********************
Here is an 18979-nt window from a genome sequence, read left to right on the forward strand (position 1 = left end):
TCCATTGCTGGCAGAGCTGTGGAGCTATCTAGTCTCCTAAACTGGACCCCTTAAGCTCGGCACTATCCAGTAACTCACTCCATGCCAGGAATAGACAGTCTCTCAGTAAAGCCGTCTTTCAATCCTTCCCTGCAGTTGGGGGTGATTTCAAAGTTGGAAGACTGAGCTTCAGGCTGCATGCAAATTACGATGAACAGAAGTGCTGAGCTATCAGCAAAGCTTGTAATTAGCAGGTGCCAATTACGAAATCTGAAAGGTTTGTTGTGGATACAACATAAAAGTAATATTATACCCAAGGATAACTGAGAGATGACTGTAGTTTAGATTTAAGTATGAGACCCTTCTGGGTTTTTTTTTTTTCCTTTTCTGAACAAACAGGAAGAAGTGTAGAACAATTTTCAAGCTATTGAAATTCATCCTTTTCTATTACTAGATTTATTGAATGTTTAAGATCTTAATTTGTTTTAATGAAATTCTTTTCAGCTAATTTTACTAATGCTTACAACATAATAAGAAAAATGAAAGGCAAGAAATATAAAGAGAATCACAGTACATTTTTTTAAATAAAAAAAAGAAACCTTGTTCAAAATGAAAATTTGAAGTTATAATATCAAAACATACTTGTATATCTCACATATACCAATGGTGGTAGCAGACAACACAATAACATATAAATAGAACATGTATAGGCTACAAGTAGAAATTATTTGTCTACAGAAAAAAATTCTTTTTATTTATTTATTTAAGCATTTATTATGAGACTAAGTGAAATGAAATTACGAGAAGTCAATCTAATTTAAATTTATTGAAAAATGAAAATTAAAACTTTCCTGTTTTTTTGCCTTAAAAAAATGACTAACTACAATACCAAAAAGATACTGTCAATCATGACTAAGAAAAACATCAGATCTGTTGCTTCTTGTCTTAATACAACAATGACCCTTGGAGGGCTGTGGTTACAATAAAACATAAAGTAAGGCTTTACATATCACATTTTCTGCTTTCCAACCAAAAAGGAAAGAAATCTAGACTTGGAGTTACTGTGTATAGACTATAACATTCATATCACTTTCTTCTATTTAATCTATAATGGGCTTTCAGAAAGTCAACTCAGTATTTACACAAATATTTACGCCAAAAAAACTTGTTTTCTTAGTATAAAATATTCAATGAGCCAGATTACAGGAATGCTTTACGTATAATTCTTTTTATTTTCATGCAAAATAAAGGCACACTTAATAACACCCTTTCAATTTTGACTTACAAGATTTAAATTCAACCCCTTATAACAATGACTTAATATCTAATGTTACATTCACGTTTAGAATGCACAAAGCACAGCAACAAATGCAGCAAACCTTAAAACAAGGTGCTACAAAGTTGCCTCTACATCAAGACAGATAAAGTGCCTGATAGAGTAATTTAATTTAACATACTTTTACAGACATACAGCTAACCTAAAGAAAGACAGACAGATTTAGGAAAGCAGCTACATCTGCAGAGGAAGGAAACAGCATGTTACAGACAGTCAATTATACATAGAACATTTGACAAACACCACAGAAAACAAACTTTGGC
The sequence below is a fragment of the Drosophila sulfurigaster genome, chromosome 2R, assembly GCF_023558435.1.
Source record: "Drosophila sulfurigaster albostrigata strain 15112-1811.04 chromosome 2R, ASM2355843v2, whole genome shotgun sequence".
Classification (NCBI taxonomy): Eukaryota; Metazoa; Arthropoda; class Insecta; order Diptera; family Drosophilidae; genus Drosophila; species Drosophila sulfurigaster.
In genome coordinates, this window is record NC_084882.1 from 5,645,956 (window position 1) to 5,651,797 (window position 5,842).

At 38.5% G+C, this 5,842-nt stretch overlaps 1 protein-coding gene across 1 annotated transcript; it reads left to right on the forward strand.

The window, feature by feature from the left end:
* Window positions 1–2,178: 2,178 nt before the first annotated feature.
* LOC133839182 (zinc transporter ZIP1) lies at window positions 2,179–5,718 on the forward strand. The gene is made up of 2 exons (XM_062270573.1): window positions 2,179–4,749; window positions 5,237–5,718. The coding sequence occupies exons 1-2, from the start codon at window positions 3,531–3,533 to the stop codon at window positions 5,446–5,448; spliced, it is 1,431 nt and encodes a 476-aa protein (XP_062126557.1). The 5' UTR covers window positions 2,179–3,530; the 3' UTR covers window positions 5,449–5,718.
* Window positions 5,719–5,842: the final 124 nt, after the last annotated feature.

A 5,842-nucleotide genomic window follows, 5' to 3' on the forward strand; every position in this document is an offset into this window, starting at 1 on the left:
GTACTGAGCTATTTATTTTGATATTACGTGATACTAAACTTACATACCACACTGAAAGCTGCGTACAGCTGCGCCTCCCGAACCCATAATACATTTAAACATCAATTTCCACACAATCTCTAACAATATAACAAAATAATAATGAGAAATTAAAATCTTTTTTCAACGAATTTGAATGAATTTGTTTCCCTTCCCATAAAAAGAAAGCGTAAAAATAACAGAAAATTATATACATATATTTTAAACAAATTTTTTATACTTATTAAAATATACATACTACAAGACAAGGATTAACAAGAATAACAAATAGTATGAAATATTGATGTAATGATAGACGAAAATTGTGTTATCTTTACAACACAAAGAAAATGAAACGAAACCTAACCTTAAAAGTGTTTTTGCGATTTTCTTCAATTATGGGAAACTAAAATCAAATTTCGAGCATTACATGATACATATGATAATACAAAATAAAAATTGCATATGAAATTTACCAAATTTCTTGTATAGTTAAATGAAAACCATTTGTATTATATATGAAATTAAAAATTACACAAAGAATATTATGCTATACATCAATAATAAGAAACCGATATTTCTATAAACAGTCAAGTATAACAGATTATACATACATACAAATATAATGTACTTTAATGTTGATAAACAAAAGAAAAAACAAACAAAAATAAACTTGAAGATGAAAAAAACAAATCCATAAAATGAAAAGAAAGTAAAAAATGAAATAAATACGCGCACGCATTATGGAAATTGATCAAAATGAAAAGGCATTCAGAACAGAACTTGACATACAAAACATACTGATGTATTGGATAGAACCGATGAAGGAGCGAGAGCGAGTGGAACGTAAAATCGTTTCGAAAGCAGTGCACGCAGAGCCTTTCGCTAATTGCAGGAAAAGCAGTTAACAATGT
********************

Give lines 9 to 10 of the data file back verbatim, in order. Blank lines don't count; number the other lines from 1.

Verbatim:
* Window positions 1–2,178: 2,178 nt before the first annotated feature.
* LOC133839182 (zinc transporter ZIP1) lies at window positions 2,179–5,718 on the forward strand. The gene is made up of 2 exons (XM_062270573.1): window positions 2,179–4,749; window positions 5,237–5,718. The coding sequence occupies exons 1-2, from the start codon at window positions 3,531–3,533 to the stop codon at window positions 5,446–5,448; spliced, it is 1,431 nt and encodes a 476-aa protein (XP_062126557.1). The 5' UTR covers window positions 2,179–3,530; the 3' UTR covers window positions 5,449–5,718.